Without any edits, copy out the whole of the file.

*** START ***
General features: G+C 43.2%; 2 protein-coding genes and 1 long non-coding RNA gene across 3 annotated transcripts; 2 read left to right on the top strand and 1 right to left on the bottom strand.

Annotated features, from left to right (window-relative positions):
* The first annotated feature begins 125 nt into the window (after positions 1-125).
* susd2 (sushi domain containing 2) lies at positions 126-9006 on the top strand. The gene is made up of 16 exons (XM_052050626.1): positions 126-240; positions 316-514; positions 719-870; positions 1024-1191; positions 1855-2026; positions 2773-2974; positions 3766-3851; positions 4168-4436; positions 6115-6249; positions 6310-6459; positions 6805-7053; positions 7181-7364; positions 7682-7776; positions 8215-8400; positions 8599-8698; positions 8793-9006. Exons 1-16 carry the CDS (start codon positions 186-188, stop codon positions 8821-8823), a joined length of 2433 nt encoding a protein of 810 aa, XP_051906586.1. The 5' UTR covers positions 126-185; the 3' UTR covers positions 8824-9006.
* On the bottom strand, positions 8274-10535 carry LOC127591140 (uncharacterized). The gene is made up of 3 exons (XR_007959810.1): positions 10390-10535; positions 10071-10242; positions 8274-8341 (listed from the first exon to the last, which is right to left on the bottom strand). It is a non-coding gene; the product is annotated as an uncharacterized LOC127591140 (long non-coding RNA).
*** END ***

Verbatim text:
General features: G+C 43.2%; 2 protein-coding genes and 1 long non-coding RNA gene across 3 annotated transcripts; 2 read left to right on the top strand and 1 right to left on the bottom strand.

Annotated features, from left to right (window-relative positions):
* The first annotated feature begins 125 nt into the window (after positions 1-125).
* susd2 (sushi domain containing 2) lies at positions 126-9006 on the top strand. The gene is made up of 16 exons (XM_052050626.1): positions 126-240; positions 316-514; positions 719-870; positions 1024-1191; positions 1855-2026; positions 2773-2974; positions 3766-3851; positions 4168-4436; positions 6115-6249; positions 6310-6459; positions 6805-7053; positions 7181-7364; positions 7682-7776; positions 8215-8400; positions 8599-8698; positions 8793-9006. Exons 1-16 carry the CDS (start codon positions 186-188, stop codon positions 8821-8823), a joined length of 2433 nt encoding a protein of 810 aa, XP_051906586.1. The 5' UTR covers positions 126-185; the 3' UTR covers positions 8824-9006.
* On the bottom strand, positions 8274-10535 carry LOC127591140 (uncharacterized). The gene is made up of 3 exons (XR_007959810.1): positions 10390-10535; positions 10071-10242; positions 8274-8341 (listed from the first exon to the last, which is right to left on the bottom strand). It is a non-coding gene; the product is annotated as an uncharacterized LOC127591140 (long non-coding RNA).